Within structured documents, the essential information is consistently located in the same place. Examples of these documents include government I-9 and medical HCFA (Health Care Financing Administration) 1500 forms. Within semi-structured documents, information generally is found in the same location with some variation in how data is displayed, depending on the individual company. Documents such as invoices and purchase orders fall into this category. Unstructured documents display information with the most variation. Data could be located anywhere within these documents, which typically include contracts, correspondence, reports and business proposals. Therefore extracting data from these documents requires more complex decisions, driving the need for more sophisticated technology.

Besides document structure, the second concept that companies need to be clear about is that data enters an enterprise in many different formats. Ironically, technology has actually increased the number of these formats, not reduced them as was anticipated a decade ago. Data is received in the form of paper documents as well as faxes, e-faxes and emails with attachments. Beyond that, information is transmitted as Microsoft Office files (Word, Excel and PowerPoint), PDF documents and more. This is compounded by the fact that data can enter your company from different devices (desktop, laptop or mobile) and multiple locations within and external to your organization.

Why Extract Data?

As I pointed out earlier, businesses extract data in order to make downstream systems and workflow processes more efficient and cost effective. This in turn enables an organization to grow, maintain a competitive edge and realize other significant benefits. Let me provide one practical example of the value of data extraction, which concerns an accounts payable solution.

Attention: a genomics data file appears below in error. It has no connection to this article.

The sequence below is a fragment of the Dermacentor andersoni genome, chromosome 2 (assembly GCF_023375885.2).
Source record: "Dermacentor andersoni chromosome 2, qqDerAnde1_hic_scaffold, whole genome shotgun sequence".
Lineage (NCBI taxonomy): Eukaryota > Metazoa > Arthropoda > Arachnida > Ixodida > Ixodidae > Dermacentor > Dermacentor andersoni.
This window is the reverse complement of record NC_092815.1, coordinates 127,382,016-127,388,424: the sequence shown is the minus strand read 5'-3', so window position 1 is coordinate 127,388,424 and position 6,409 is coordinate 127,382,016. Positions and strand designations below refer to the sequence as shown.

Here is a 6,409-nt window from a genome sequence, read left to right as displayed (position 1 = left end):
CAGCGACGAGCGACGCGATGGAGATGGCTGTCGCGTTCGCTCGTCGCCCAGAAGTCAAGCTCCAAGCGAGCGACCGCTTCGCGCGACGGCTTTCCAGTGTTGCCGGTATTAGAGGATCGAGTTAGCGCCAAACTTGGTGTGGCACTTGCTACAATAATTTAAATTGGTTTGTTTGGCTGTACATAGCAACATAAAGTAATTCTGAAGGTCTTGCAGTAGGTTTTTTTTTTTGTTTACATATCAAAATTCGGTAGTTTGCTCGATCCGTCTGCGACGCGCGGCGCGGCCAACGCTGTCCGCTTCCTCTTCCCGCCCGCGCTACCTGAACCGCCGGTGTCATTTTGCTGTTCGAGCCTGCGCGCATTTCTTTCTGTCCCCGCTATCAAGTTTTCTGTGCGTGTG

We teamed with an investment bank that wanted to improve its extraction process and technology. The company had moved its approval process offshore, but wanted to reduce the cycle time for getting invoices into its payment system. Additionally, the bank saw an opportunity to reduce the staff required to manage this process so it could redeploy resources to more strategic areas of the operation.

While our project included using OCR (optical character recognition) technology to extract and index a variety of key data points such as vendor name, invoice number and line item detail, the purchase order number was especially important. Once validated, purchase order invoices could be paid without a departmental approver, which could reduce processing cycle time by as much as a week.

Also, the information for all invoices, including those that required approval, would flow more quickly into our client’s ERP system, which triggered the approval workflow. Due to the enhanced extraction process and technology we put into place, the bank reduced processing cycle time from seven days to one and reassigned 10 staff members to areas that more directly supported its core business. These results indicate the potential business value of effective data extraction.

In my next few articles in this series, I’ll examine intelligent data capture at work, including some key steps to implementing a solution. 

Gary Allen
Gary Allen

is a Solutions Engineer, Information Governance for Canon Business Process Services, Inc., a leading provider of managed services and technology. Please visit www.cbps.canon.com for more information.